After a long career in the arts, Matt picked up the bug to program after joining a startup in a non-tech role. However, working with the online community at Code Year simply didn't provide the velocity of progress he was looking for. It was that drive to improve that led him to enroll in General Assembly's Web Development Intensive. The following are some of the projects he has completed both there, and since. Matt is an incessant builder and hopes to update both the functionality of this portfolio and ship many new projects in the years to come.
When I noticed that my favorite barbershop in Brooklyn didn't have a responsive website from my iPhone, I was incredulous. I asked the owner what he thought and we came up with a new design after pouring over vintage Photography, Travel, and Furniture books with my friend and designer, Lea Jafiarova. To acheive the elegant UI, we utilized bells and whistles afforded by open-source libraries like Font-Awesome and Bootstrap. Rather than host an expensive server, the site uses Google Docs and Google Forms as a back-end and CMS. Check it out and book an appointment online!
I was approached about putting a back-end on the site of a prestigious manhattan dance school. I chose to use Rails and a CMS package called Refinery. Admins are now able to add blog posts and videos. In a future version I will be adding an application section for prospective students.
Craving a new challenge, Matt sat down with friend and GA classmate Harrison Powers to cook up Dossier. The idea was to be able study up on the faces of people you are likely to meet an event, or even after, to avoid any embarassment over forgetting or to have a conversation starter. Everyone loves having their name remembered, so we used authorization through Facebook and LinkedIn to create this useful little app. While you're logged in, a user can also toggle their RSVP's and play some memory games.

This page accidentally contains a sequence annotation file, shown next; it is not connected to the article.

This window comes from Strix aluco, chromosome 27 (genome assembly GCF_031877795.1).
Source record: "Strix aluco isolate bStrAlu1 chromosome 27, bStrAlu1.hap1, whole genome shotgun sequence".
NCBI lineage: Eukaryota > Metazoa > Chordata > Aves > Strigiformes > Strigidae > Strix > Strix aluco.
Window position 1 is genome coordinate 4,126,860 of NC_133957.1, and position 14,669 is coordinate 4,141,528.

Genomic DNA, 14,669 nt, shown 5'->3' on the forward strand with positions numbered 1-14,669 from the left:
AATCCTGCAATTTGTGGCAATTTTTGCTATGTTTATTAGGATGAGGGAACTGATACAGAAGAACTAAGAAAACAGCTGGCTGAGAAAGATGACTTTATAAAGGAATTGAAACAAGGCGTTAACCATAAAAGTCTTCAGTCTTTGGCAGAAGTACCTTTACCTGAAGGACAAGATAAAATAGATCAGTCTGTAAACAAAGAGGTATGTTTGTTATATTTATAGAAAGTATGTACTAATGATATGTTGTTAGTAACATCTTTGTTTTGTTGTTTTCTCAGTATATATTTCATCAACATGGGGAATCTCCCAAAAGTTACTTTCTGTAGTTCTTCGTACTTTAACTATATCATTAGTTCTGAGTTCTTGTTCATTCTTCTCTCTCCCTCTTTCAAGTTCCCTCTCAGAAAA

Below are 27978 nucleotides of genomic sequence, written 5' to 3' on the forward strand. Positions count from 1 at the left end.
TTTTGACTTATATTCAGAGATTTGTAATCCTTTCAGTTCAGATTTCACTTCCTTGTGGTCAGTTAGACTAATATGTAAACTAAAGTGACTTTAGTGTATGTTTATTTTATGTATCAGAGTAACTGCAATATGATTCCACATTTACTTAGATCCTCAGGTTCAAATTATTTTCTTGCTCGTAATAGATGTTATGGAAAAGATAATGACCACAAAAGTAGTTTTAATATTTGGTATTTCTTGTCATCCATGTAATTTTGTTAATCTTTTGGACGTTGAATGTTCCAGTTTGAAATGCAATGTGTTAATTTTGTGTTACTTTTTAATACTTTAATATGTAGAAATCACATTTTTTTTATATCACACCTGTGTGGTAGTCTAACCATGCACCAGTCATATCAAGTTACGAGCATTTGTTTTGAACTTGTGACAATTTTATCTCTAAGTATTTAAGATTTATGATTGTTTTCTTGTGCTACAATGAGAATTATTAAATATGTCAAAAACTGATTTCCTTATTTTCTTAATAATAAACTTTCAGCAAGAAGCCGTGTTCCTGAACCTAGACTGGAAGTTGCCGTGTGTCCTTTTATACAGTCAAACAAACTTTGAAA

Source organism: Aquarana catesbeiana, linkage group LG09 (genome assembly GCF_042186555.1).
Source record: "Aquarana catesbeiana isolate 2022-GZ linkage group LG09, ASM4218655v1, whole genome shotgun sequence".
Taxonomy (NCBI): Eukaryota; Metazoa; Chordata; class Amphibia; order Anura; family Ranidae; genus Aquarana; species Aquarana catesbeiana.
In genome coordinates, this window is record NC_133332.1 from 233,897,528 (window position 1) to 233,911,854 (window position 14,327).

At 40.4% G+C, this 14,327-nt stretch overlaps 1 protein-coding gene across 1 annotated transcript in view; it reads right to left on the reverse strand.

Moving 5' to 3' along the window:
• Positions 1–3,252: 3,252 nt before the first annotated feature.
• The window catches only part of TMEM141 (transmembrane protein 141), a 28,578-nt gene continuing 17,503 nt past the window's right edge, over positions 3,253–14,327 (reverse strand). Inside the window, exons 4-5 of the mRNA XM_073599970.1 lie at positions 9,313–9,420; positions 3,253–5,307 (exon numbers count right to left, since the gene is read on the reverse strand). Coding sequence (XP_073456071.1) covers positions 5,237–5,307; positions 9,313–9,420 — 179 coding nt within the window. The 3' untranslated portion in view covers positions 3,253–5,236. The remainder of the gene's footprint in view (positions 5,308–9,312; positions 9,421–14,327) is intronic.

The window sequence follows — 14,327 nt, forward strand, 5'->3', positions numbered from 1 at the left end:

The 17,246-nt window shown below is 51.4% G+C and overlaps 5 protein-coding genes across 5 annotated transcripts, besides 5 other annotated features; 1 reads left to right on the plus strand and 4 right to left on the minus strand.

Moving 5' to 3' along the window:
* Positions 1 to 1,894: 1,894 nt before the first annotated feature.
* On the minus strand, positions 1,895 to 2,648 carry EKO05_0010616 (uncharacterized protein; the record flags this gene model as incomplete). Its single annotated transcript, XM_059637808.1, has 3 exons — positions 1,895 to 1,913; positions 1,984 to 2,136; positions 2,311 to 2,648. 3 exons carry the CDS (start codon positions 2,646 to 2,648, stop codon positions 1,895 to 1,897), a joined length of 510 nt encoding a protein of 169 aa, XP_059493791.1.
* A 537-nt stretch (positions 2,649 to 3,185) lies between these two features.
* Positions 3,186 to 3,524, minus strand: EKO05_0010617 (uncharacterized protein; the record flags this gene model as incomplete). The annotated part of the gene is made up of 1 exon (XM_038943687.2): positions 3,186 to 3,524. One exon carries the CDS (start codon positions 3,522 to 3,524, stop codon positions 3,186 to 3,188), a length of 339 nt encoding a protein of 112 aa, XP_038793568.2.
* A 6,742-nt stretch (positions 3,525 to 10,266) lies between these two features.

Along with Kat Santiago, Matt developed Goin' Places in order to share itineraries easily and follow each other’s trip progress. Their idea was partially inspired by Github's approach to code, as Goin' Places hopes to create an open and crowd-sourced travel application for all.
The court was invented to help people find solutions to their problems by sourcing social media. It features some AJAX touches and OmniAuth authentication allowing the site to send tweets on behalf of the users.
Rock climbing is gaining in popularity in New York City, and it has swept up the author of this page with it. This app seeks to help members find each other and communicate. Authentication was made from scratch through Rails and the site features geocoding to help locate other logged in members of the app.
When Matt isn't working out some code, he's probably trying to sneak in a breath of fresh air outside. He usually brings his camera and you can find his work on Instagram or iShotMattLucas.com.
Matt's travel photography has received notice and been published online and in print. NYSkiBlog asked him to contribute a regular column. You can read about his outdoor adventures all year long.
Why not test your memory?